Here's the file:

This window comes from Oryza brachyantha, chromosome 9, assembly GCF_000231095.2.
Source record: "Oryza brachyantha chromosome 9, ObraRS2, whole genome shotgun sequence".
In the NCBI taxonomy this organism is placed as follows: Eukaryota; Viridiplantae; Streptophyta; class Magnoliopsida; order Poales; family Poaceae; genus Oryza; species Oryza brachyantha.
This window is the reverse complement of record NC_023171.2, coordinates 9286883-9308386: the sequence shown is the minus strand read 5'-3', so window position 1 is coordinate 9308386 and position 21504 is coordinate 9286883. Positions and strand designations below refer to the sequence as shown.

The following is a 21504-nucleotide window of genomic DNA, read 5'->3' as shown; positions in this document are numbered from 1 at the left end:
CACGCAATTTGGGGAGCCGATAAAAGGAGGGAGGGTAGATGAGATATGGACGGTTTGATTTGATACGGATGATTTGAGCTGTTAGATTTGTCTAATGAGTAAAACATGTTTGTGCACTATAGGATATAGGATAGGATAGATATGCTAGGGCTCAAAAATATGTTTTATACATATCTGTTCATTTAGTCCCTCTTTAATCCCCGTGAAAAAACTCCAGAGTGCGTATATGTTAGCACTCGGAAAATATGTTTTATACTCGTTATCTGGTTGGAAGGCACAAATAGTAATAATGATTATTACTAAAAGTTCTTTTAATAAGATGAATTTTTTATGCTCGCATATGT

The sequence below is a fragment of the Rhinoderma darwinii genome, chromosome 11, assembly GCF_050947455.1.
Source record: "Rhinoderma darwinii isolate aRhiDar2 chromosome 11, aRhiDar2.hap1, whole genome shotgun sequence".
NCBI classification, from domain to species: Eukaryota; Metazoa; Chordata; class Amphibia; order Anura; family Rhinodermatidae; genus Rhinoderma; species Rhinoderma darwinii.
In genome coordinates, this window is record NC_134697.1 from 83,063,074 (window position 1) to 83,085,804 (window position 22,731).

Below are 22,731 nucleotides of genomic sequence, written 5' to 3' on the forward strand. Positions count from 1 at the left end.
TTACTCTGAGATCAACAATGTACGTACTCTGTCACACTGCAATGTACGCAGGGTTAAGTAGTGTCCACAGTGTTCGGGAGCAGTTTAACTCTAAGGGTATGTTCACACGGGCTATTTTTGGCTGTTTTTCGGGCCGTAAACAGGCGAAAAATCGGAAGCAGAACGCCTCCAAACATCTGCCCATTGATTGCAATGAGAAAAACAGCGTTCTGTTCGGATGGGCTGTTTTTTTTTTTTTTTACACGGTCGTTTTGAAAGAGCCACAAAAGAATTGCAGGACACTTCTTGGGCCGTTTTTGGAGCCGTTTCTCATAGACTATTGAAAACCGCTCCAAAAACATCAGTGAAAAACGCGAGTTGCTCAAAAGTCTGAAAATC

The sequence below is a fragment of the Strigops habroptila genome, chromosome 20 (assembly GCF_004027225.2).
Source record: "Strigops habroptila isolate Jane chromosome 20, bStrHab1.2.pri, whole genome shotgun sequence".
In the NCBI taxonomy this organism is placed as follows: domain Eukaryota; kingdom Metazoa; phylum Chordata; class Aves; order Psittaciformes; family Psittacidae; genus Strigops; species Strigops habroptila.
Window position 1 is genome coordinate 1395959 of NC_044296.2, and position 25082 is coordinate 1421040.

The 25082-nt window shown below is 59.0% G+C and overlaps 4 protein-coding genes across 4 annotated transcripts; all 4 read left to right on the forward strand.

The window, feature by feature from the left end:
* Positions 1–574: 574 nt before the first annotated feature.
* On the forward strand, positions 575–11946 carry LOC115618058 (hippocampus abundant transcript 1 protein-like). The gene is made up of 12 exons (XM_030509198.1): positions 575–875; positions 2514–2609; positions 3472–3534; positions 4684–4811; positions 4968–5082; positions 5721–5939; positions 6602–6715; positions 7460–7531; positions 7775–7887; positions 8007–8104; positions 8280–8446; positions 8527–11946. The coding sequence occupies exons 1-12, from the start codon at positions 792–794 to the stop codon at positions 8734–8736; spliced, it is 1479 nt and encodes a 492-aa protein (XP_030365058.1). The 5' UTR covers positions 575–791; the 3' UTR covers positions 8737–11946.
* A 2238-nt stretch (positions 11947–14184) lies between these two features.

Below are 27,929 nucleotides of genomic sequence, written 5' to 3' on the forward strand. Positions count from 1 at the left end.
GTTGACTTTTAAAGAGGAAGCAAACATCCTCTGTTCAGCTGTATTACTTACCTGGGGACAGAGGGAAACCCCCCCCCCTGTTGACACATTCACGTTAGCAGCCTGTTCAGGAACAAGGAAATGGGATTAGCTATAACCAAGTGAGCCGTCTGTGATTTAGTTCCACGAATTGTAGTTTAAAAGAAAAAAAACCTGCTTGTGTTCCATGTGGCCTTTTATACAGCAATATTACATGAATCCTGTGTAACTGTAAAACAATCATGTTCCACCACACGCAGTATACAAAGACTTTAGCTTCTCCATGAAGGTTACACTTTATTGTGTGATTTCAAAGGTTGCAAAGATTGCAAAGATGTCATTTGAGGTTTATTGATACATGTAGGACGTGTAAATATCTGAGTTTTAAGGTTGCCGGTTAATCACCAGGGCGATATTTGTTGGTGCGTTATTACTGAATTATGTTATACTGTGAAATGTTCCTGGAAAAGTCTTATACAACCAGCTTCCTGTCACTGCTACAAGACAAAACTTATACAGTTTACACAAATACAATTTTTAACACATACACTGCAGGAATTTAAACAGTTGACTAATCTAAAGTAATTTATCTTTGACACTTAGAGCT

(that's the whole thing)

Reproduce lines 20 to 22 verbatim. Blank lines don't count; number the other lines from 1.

* On the forward strand, positions 575–11946 carry LOC115618058 (hippocampus abundant transcript 1 protein-like). The gene is made up of 12 exons (XM_030509198.1): positions 575–875; positions 2514–2609; positions 3472–3534; positions 4684–4811; positions 4968–5082; positions 5721–5939; positions 6602–6715; positions 7460–7531; positions 7775–7887; positions 8007–8104; positions 8280–8446; positions 8527–11946. The coding sequence occupies exons 1-12, from the start codon at positions 792–794 to the stop codon at positions 8734–8736; spliced, it is 1479 nt and encodes a 492-aa protein (XP_030365058.1). The 5' UTR covers positions 575–791; the 3' UTR covers positions 8737–11946.
* A 2238-nt stretch (positions 11947–14184) lies between these two features.

Below are 27,929 nucleotides of genomic sequence, written 5' to 3' on the forward strand. Positions count from 1 at the left end.